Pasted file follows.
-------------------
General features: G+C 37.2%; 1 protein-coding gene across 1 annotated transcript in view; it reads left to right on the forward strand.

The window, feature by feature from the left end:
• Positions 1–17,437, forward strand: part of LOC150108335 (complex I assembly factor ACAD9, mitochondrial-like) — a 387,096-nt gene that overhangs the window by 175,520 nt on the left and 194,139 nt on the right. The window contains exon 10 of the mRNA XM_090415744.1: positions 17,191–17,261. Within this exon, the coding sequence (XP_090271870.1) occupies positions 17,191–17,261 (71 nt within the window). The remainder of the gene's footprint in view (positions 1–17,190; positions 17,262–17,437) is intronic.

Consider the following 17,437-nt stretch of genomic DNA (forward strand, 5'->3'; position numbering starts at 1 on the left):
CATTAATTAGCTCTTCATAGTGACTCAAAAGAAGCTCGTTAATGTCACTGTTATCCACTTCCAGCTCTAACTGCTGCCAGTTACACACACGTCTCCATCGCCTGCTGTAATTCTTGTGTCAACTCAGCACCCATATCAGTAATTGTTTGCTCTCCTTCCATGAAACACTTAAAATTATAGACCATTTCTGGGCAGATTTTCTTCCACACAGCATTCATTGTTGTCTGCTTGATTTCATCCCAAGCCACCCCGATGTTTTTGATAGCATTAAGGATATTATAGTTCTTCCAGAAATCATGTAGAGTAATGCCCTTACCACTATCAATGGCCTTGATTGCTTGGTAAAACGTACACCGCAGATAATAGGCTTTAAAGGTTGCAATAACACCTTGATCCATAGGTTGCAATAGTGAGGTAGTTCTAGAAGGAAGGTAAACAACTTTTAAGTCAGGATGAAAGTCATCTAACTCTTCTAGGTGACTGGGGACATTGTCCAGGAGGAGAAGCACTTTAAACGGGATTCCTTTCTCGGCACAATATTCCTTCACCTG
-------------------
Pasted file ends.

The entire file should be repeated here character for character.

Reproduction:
General features: G+C 37.2%; 1 protein-coding gene across 1 annotated transcript in view; it reads left to right on the forward strand.

The window, feature by feature from the left end:
• Positions 1–17,437, forward strand: part of LOC150108335 (complex I assembly factor ACAD9, mitochondrial-like) — a 387,096-nt gene that overhangs the window by 175,520 nt on the left and 194,139 nt on the right. The window contains exon 10 of the mRNA XM_090415744.1: positions 17,191–17,261. Within this exon, the coding sequence (XP_090271870.1) occupies positions 17,191–17,261 (71 nt within the window). The remainder of the gene's footprint in view (positions 1–17,190; positions 17,262–17,437) is intronic.

Consider the following 17,437-nt stretch of genomic DNA (forward strand, 5'->3'; position numbering starts at 1 on the left):
CATTAATTAGCTCTTCATAGTGACTCAAAAGAAGCTCGTTAATGTCACTGTTATCCACTTCCAGCTCTAACTGCTGCCAGTTACACACACGTCTCCATCGCCTGCTGTAATTCTTGTGTCAACTCAGCACCCATATCAGTAATTGTTTGCTCTCCTTCCATGAAACACTTAAAATTATAGACCATTTCTGGGCAGATTTTCTTCCACACAGCATTCATTGTTGTCTGCTTGATTTCATCCCAAGCCACCCCGATGTTTTTGATAGCATTAAGGATATTATAGTTCTTCCAGAAATCATGTAGAGTAATGCCCTTACCACTATCAATGGCCTTGATTGCTTGGTAAAACGTACACCGCAGATAATAGGCTTTAAAGGTTGCAATAACACCTTGATCCATAGGTTGCAATAGTGAGGTAGTTCTAGAAGGAAGGTAAACAACTTTTAAGTCAGGATGAAAGTCATCTAACTCTTCTAGGTGACTGGGGACATTGTCCAGGAGGAGAAGCACTTTAAACGGGATTCCTTTCTCGGCACAATATTCCTTCACCTG